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Autocalibration of BiStatix® RFID Tag Read Range Test Disclosure Number: IPCOM000005602D
Original Publication Date: 2001-Oct-18
Included in the Prior Art Database: 2001-Oct-18
Document File: 4 page(s) / 157K

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James G. Quaderer: AUTHOR


Autocalibration of BiStatix® RFID Tag Read Range Test

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Autocalibration of BiStatix® RFID Tag Read Range Test

By James G. Quaderer

                    In order to maintain quality during the manufacture of RFID tags, it is necessary to have at least an attribute (pass/fail) test of outgoing product before it is shipped to the final customer.  Inductive RFID tags are almost entirely produced in electronics manufacturing facilities where RF test engineers are readily available.  Because of the use of standard coils, most inductive RFID tags are of a standard size and performance so that changes in the test are few, it is good enough to have an RF test engineer design the final outgoing test equipment and not have to change that equipment for possibly years at a time. 

Figure 1

                    Capacitively-coupled BiStatix® tags do not contain a coil; their printed conductive ink antennae can be of nearly any shape and size to suit a large variety of applications not possible with coil antennae.  These applications are implemented by the printer converters and will require frequent final read range test changes as new applications develop.  BiStatix® tags are produced by simply adhering a thin prefabricated interposer (RF transponder) to the printed ink tag antennae by printing converter factories so there is no need for any conventional electronic assembly.  It would be a significant cost savings if an RF test engineer was not retained on a full time basis in a printing converter factory.  Hence there is a need for tag read range test equipment that can automatically calibrate itself to adapt to a large variety of tag shapes.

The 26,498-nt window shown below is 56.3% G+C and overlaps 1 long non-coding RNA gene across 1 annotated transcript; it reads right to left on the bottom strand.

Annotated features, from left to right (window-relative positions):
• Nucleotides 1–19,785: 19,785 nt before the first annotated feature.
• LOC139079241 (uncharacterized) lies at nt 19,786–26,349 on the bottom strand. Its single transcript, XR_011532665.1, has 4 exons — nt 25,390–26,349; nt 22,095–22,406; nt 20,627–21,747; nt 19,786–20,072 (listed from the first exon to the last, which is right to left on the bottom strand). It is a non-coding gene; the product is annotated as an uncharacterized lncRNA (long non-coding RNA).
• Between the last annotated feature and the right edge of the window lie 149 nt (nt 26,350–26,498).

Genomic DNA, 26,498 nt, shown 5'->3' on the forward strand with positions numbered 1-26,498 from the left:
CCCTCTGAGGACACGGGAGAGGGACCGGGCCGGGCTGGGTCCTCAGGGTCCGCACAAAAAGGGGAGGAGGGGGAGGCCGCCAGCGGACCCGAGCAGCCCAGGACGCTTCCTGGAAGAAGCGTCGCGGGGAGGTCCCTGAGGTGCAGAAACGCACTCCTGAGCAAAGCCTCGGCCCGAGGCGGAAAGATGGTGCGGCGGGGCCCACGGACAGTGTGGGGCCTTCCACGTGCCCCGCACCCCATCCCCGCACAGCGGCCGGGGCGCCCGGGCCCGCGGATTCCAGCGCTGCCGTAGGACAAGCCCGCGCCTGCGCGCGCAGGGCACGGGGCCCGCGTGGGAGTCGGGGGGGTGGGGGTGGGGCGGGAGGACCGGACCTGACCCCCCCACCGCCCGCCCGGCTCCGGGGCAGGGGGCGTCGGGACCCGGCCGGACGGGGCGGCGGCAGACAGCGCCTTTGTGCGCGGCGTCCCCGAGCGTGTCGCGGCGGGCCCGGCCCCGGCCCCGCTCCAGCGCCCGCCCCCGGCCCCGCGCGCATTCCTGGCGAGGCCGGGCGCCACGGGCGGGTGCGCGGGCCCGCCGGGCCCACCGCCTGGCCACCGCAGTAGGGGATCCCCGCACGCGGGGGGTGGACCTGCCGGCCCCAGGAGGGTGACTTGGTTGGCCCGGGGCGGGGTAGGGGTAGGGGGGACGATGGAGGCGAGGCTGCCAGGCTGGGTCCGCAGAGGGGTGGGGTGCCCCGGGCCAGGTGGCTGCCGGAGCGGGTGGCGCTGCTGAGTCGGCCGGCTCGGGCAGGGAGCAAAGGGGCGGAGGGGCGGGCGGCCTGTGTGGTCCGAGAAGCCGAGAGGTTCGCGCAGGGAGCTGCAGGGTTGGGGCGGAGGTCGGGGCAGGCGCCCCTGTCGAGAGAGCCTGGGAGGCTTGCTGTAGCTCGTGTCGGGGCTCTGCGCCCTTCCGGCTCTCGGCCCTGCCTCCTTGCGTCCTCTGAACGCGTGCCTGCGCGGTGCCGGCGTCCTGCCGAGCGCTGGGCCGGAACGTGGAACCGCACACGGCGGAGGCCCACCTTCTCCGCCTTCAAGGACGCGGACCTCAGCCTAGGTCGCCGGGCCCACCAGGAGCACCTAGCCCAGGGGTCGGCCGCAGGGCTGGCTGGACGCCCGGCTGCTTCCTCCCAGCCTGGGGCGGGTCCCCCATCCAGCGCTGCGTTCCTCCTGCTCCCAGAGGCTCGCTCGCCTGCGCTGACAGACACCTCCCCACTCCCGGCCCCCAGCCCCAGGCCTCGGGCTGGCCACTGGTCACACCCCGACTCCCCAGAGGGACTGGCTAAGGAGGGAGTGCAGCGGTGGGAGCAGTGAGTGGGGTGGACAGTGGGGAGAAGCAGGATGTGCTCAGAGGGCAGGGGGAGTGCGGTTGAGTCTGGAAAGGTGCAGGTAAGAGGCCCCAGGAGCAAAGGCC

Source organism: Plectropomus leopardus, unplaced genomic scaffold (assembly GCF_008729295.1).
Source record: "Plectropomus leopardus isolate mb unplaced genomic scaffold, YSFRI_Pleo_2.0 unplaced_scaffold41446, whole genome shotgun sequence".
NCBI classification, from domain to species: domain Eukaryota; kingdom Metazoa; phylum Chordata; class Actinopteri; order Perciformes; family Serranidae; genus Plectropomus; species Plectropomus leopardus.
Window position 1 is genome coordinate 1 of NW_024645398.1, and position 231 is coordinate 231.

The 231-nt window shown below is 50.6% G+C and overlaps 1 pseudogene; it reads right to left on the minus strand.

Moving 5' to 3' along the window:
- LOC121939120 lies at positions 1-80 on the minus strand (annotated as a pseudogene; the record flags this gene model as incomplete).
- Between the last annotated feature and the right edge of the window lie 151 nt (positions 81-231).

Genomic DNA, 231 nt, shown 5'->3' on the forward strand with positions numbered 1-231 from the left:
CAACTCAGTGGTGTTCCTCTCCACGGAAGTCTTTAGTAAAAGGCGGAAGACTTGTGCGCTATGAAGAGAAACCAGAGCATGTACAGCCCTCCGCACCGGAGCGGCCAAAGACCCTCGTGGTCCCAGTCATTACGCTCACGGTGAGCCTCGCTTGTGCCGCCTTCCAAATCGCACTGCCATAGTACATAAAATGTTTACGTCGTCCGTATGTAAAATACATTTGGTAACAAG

Figure 1 illustrates a typical attribute read range test for either inductively-coupled tags or capacitively-coupled (BiStatix®) tags.  In this example, the reader 2 contains an AC excitation source 4 which is set at it’s maximum continuous exciter amplitude A4 resulting in a maximum exciter field F4 produced by an exciter antenna 3.  The AC amplitude vs. time graph on the right of Figure 1 illustrates that the exciter amplitude A4 does not change over time.  The tag under test 1 is placed at a specified distance within the excitation field F4 from the reader 2 which results in a “pass” indication if the tag 1 is within specification.


Figure 2


 Figure 3

                    Figure 2 illustrates that if the reader excitation source 4 is reduced to an amplitude A3 an attribute read range test may be performed if the tag under test 1 is moved closer to the reader excitation antenna 3 and within the excitation field F3.  The graph on the right side of Figure 2 illustrates that again the reader AC excitation source 4 output at the antenna 3 is kept constant over time.

                    Figure 3 illustrates the basic concepts of read range test autocalibration.  The purpose of the autocalibration sequence is to allow the reader 2 to automatically select the correct excitation amplitude to be generated by the excitation source 4 for a particular style of tag 1.  The procedure for autocalibration is outlined:

1.       A reference tag is chosen from an early prototype lot of tags...